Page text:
Tag Archives: food

How do you handle disappointment?

27 Feb

How do you handle disappointment?

Recently I found out I’d lost out on a pretty sweet gig, and the worst part is, I can’t really hate on the person who got that gig because as I understand it – they’re pretty awesome.  But still, it stings.  It stings bad!

But this emotional ouchie is really getting to me, and I’m trying to pull through by focusing on the things around me that make me feel better.  Here’s what I did:

1.  I left work about 20 minutes early yesterday so I wouldn’t have to fight traffic. Seriously, traffic is so bad it would normally bring me to tears, so that little bit of extra time really helped.

2.  I ate my sorrows away.  Seriously, I killed a half a bag of salt and pepper potato chips.  These chips are DA BOMB, and they were delicious!  Don’t judge me.

3.  I drank.  I did, I had a few brews.  By myself.  In my pajamas.  I did, I drank a few Peronis, in my pajamas on the couch with my doggie and just relaxed.  Don’t judge me.  😉

4.  I cuddled with my pup.  Does anything make you feel better than a face full of puppy kisses?  I know.  NOTHING DOES!

5.  I watched my favorite TV shows.  There are a few shows that ALWAYS make  me laugh, even on reruns.  These are the shows I watched last night that made me giggle:  How I Met Your Mother, Big Bang Theory and Cougar Town.  Giggles abounded.  My tears subsided.

6.  Cry and whine to your significant other about how horrible you feel and let them tell you how awesome you are.  (But don’t push your luck, you only get a 48 hour window of this self-pity/wallowing before they are allowed to tell you to get over it already.)

So this morning I woke up still disappointed, but mostly having moved past my blues so that I can start my day fresh as a daisy.  Okay, I’m still friggin bitter, but if you are stuck home alone with bad news, I recommend these few tips.

 

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Voting in Miami: Pastelitos con Votos

7 Nov

Pastelitos: Pastelitos are a common cuban pastry which can be savory or sweet. They are made with puff pastry and stuffed with meat (savory!), or guava with cheese and sometimes coconut (mi favorito!)

Voting in Miami is very tricky.  The lines are very long (I waited for 2 hours, hubby for 4!) and it can get very hot very quickly -I’m not talking about the weather, either.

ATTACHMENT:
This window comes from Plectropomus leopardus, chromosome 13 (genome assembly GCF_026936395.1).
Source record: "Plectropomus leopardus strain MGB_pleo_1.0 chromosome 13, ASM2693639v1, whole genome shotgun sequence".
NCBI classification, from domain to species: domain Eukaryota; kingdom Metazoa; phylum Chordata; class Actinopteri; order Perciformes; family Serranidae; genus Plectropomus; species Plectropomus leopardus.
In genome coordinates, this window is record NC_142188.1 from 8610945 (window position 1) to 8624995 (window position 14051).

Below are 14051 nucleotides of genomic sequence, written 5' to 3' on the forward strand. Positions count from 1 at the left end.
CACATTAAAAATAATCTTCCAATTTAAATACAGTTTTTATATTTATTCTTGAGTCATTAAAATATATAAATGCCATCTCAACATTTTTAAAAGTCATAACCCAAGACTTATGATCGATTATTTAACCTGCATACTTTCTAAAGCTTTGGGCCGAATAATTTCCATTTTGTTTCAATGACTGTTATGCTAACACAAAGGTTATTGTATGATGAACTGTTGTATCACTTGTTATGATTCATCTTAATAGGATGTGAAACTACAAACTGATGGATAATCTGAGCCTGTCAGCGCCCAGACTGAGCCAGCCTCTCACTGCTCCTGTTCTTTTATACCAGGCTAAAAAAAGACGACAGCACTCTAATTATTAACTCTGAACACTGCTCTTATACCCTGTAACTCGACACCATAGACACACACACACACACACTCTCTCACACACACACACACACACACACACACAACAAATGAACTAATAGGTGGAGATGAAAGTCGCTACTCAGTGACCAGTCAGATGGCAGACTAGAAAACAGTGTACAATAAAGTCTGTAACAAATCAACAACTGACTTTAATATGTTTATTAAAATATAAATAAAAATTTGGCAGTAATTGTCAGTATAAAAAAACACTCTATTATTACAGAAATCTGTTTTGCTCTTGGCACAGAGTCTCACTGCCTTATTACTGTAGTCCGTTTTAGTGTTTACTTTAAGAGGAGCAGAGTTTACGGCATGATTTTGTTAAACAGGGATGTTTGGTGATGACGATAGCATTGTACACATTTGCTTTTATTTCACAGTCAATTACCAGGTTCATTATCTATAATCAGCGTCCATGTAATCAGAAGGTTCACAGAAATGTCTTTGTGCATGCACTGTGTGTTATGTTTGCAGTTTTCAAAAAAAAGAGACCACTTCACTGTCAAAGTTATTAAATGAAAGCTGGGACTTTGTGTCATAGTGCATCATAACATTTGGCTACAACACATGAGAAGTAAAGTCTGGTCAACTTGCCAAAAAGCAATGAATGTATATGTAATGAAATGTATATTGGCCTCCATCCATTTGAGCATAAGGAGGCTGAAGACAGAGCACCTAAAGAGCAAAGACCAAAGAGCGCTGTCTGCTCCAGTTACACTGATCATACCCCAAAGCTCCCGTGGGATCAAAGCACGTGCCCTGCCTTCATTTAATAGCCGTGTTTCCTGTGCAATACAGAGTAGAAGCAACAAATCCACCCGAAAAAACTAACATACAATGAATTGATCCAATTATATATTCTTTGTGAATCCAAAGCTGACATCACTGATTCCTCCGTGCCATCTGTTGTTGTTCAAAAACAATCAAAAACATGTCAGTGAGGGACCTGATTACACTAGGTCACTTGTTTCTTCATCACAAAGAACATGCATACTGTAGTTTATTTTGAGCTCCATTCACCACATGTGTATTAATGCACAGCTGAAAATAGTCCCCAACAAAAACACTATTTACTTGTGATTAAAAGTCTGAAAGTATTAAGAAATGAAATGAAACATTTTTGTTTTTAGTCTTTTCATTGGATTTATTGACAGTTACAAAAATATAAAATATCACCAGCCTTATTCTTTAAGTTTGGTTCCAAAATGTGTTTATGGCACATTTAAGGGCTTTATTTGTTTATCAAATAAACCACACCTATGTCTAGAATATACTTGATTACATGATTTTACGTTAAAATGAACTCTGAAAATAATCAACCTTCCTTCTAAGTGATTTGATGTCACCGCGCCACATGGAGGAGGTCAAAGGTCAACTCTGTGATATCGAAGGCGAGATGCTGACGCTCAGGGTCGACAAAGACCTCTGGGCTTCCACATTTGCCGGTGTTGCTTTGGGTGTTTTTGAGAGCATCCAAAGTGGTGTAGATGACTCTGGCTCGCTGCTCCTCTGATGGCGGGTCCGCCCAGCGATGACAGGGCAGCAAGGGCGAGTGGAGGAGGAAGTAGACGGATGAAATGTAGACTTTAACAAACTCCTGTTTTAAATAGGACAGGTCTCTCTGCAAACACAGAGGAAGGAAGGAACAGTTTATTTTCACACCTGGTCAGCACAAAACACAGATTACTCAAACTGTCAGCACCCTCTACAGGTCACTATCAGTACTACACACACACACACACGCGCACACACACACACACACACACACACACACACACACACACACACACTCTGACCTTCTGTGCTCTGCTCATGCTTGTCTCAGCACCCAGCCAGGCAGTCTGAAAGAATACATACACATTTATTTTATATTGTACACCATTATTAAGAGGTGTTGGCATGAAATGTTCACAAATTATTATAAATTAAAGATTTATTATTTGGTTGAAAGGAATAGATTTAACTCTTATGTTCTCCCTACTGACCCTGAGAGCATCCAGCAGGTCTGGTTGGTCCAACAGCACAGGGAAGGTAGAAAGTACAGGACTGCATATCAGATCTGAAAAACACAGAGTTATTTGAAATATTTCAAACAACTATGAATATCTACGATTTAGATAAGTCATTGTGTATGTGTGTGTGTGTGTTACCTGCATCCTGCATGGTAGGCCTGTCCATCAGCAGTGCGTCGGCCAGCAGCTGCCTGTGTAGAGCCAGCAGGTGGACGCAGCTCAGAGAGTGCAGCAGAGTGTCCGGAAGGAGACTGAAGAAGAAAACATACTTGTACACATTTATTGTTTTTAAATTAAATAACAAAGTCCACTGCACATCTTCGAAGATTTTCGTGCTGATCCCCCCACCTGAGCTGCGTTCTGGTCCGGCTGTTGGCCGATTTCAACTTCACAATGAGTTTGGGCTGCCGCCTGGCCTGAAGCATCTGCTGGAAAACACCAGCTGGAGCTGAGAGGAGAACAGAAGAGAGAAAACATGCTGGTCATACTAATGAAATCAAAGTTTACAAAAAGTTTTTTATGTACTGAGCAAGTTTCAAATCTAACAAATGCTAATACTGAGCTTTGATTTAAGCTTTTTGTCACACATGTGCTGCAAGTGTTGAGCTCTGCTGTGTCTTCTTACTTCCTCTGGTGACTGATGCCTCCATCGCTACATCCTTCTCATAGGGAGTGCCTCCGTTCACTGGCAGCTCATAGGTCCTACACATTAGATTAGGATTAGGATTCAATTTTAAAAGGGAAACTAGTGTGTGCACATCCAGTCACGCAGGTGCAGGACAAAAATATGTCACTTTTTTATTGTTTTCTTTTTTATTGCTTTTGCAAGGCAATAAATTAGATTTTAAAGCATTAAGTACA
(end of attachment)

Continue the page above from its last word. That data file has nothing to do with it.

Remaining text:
If you know a Cuban, you probably know their politics.  It’s Red Republican, 100% and at high volume, but then again everything here is at an elevated decibel level.  So you learn not to take it personally.

But sometimes people can really surprise you.  In my voting precinct, it is VERY crowded and VERY Republican, yet somehow yesterday – I was not subjected to the angry tirades I’d experienced in the past.

I showed up at the polling location at 6 am, and I was the 50th person in line.  Not too bad, I thought.  I’ll be out of here by 7:30, the latest.   It was still dark out, but I was able to find a parking spot.  I had a book, a cup of coffee, and my trusty iPhone to keep me company.

Around 6:30, a gentleman in a black t-shirt began to walk down the line (which was now probably up to 100 people) and began passing out a tray of pastelitos.

“Pastelitos, gratis!” he exlaimed.  (“Free pastelitos!”)  He was smiling at each person, encouraging them to take a pastelito from his plate.  Everyone in line was laughing and smiling at each other – we were just so pleased to see someone be generous for no reason.  He wasn’t from a political party, he just wanted to do something nice for all the earlybirds who came out to make sure their vote was counted.

This encounter warmed our spirits so much, and through our sugar-infused giggles, I had a wonderful two hour conversation with two people in line behind me.  We discussed our families, where we were from (Ecuador for him, Nicaragua for her) and where we wanted to live eventually.  We were careful not to discuss politics and kept our conversation on firm middle ground.

I could gather which way each was leaning (him for Obama, she was for Romney), but for the most part I just really enjoyed their company and was heartened to spend the morning chatting with two American Citizens who had a real interest in their country.  And they were warm, friendly and respectful – I haven’t encountered that in a very long time.  It was a pleasure.

Senor Pastelitos did a good deed that morning, he reminded all of us that we can agree on something:   pastelitos are delicious and being an American is pretty great.